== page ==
This versatile venue is a blank slate in the best way.
We’re so excited to bring in another styled photo shoot this week. Like the last few we’ve featured, it takes place at The Estate at New Albany. (Events director Kristen Pulcheon is killing it with getting these things going at her venue, isn’t she?) Unlike those few, this one has a different theme from the others. Gabriella Sutherland of Gabriella Sutherland Photography styled this shoot to be both minimalist and elegant, and we think she really succeeded. This shoot was unique, too, in that it featured a real-life couple instead of models.
“The models were friends of mine,” Sutherland says. “Brianna and Joseph are married in real life and never got professional wedding images done, which made this photo shoot that much more special to me because I was able to give them special wedding photos.” Brianna and Joseph wore their own wedding-day attire for the shoot, which Sutherland styled along with help from Kimberly Lehman of Love, Laughter & Elegance Wedding & Event Planning.
“I asked [Lehman] questions throughout the planning process about things that would match the color scheme I wanted/planned for the shoot,” Sutherland explains. “She helped me plan the color scheme of the tablescape and details to match my diea the best we could. I also reached out to vendors that were able to match my ideas perfectly and really tied into the shoot.”
Sutherland sourced many of the props from local antique and second-hand shops, as well as Amazon and Facebook buy/sell pages.
We have been blessed to have our 1960s Mod Daisies styled bridal photo shoot featured on the Chic Vintage Brides blog!! Thank you so much to all of the vendors and models that worked so hard on this shoot! Enjoy!!
‘Summer of Love’ – Fun 1960s Garden Wedding Inspiration
IMAGINE IT PHOTOGRAPHY
Today we’re going back to the swinging sixties – fitting really given the news today 🙁 – with a charming garden wedding inspiration shoot full of mod fashion, daisies (one of my favourite flowers) and super sweet details; all in a vibrant palette of white, yellow and green that screams Summer……
“Welcome to the Summer of Love! The 1960’s were such a cool era. I love Mod looks, the glamorous hair and makeup, and the groovy fashions. I also love bright colors and flowers. Daisies were the perfect fit for this sweet little styled shoot, they are such cheerful and hearty flowers. I decided to use a bright yellow and white color scheme to bring it all together. The overall look is fresh and light, perfect for summer!
We used two different bouquets. One is a brooch bouquet of daisies, created especially for this shoot by Susie Kays Design. The bridal bouquet was a mix of daisies, hydrangea, and small fillers. The bridesmaid bouquet was a mix of daisies. The table centerpiece was a mix of daisies, hydrangea, and fillers in a rustic teapot, set upon a vintage cake stand.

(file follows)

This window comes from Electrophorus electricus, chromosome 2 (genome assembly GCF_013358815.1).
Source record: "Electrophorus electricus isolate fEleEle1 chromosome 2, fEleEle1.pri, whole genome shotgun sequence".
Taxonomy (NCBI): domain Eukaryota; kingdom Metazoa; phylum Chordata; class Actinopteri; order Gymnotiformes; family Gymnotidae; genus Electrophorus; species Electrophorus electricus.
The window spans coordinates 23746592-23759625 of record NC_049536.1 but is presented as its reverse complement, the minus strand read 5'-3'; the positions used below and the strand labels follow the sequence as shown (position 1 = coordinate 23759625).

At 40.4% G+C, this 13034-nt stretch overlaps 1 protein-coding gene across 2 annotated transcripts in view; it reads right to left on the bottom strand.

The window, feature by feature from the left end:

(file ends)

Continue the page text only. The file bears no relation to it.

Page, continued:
The cake by Cake Wasted was a beautiful three tier confection of perfection! The bottom tier was hexagon shaped, covered in yellow fondant frosting and a delicate white geometric pattern. The top two round tiers were covered in creamy white fondant frosting, and adorned with a cascade of handcrafted daisy blooms. The golden cake topper, provided by Everlaser, read “I love your sunny funny face.” It was a cute nod to one of my favorite actresses, Audrey Hepburn, and complemented the bright yellow color scheme of the shoot.
I wanted vintage attire for this shoot. I chose an elegant, long sleeved cream gown, which featured a woven cream and gold top, and a wide gold belt, which looked amazing on Lauren. On our bridesmaid model, Sammy, I chose a flirty sundress in light yellow with an overall polka dot design. We accessorised with a pale yellow birdcage veil, and short vintage gloves. On our groom Brandon, we kept a clean, classic look with a button down shirt, pastel bow tie and suspenders. On Lauren’s adorable daughter Addie, we chose a light yellow shantung dress with a simple white organza overlay skirt that had a few floral appliques.
Our tablescape was an eclectic mix of items. The lemon yellow satin tablecloth was topped by a daisy print runner, handmade by Laurie Wallick of Lorili Design. We used beaded glass charger plates, white dinner plates with a basket weave detail, and smaller dessert plates with hand painted daisies on them. Glassware was a combination of vintage green cut glass goblets, and small champagne flutes. The matching napkins and napkin rings were also made by Laurie Wallick. The centerpiece was placed on a vintage white cake stand.”